Why McDonald’s Free-Coffee Promotion Might Just Work

McDonald’s is stepping up its game, and investors should take notice.

Apr 2, 2014 at 7:00AM

Poor McDonald's (NYSE:MCD)--everybody from Burger King Worldwide (NYSE:BKW) to Starbucks to Dunkin' Brands is beating up on the company. And now, even Taco Bell of Yum! Brands (NYSE:YUM) is giving Mickey D's a jab in the ribs with its Ronald McDonald Taco Bell breakfast campaign. McDonald's only response so far has been two weeks of free coffee. I know, sounds a bit lame; but there are several reasons why it may just work.


Source: McDonald's

Yoo hoo, over here!
We all know what this is really about. It's not about getting guests to "try" McDonald's coffee or breakfast. Most of its breakfast sandwiches have been around for decades. It would be a challenge for all of us to find more than a handful of people who have yet to try McDonald's breakfast.

This is about McDonald's distracting consumers from the hype over Taco Bell and its new breakfast menu, hoping to create some noise of its own. Anybody in the restaurant business will tell you that the first few weeks are usually the most vital. This honeymoon period draws the most crowds as curious, hungry guests sample the new restaurant or the new menu items.

Time to make some noise
The campaign is called Make Friends with McCafe, and it offers more than just free coffee. At high-traffic locations, McDonald's will have "a few surprises along the way, such as live musical performances, spontaneous comedy experiences[,] and more."

McDonald's will be, quite literally, making as much noise as possible to get the attention back on itself. It's about time the Golden Arches thought outside the bun.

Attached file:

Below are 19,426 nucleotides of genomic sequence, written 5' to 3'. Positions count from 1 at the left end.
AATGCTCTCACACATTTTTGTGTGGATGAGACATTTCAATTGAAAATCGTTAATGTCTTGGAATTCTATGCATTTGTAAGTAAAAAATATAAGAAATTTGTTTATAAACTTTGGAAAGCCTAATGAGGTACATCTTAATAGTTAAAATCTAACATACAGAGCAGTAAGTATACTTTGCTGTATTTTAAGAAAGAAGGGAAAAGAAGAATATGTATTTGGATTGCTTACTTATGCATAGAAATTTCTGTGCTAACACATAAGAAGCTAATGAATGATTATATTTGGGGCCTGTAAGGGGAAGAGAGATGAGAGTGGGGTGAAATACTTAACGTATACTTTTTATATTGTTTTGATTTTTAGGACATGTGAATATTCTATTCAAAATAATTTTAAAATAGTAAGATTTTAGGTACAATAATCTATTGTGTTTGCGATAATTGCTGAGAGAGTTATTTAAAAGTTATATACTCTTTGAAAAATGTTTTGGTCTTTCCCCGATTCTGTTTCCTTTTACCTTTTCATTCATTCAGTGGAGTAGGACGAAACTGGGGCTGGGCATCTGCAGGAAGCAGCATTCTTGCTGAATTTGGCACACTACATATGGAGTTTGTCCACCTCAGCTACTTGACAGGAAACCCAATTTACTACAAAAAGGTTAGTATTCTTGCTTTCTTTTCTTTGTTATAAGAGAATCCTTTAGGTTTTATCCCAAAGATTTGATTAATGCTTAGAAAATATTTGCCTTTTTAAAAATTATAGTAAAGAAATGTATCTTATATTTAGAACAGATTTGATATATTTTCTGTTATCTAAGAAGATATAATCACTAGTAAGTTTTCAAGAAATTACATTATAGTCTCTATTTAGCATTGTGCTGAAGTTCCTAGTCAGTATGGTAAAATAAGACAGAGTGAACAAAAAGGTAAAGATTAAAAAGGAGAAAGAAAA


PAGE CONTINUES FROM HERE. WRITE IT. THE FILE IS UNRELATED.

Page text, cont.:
The more McDonald's can distract people during this vital time for Yum! Brands, the better off it will be. After all, even its Mighty Wings flop caused a spike in sales at first. There's no question that Taco Bell's breakfast is going to cost McDonald's some sales, at least at first. But in an attempt to minimize the damage and reduce the converts, McDonald's use of this promotion is smart.

Free coffee may have worked for Burger King
This is the first time McDonald's has offered a free-coffee promotion, but the fast-food giant is certainly not the first to do so. In January, Burger King Worldwide announced a three-week promotion for the month that included a free coffee with the purchase of any breakfast sandwich.


Source: Burger King Worldwide

The result?

January for McDonald's was the worst month for domestic same-store sales growth in memory. November saw a drop of 0.8%, December results fell by 1.5% to 2%, January plunged by 3.3%, and February slipped by 1.4%. While it's true that bad winter weather played a role, February was worse than January for most restaurants; it was the other way around for McDonald's.

This suggests that perhaps Burger King Worldwide took a bite that month of McDonald's breakfast share with the free-coffee promotion. If so, that would explain McDonald's holding a free-coffee promotion of its own after seeing Burger King Worldwide's success.

McDonald's normally has a 31% breakfast market share compared to Burger King's 3% to 4%; so it's certainly plausible that Burger King was able to snag a little more. When Burger King's results come out, don't be surprised if there's a material rise in its breakfast sales at the expense of McDonald's.


Source: McDonald's

Foolish final thoughts
Given the likelihood that Burger King's soft approach to free coffee worked, even without entertainment, it just might work for McDonald's too. The two-week period might be just long enough for the initial Taco Bell hype to cool down. It will be especially interesting to see the same-store sales numbers for both McDonald's and Yum! Brands for the month of April.

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Nickey Friedman has no position in any stocks mentioned. The Motley Fool recommends Burger King Worldwide and McDonald's. The Motley Fool owns shares of McDonald's. Try any of our Foolish newsletter services free for 30 days. We Fools may not all hold the same opinions, but we all believe that considering a diverse range of insights makes us better investors. The Motley Fool has a disclosure policy.

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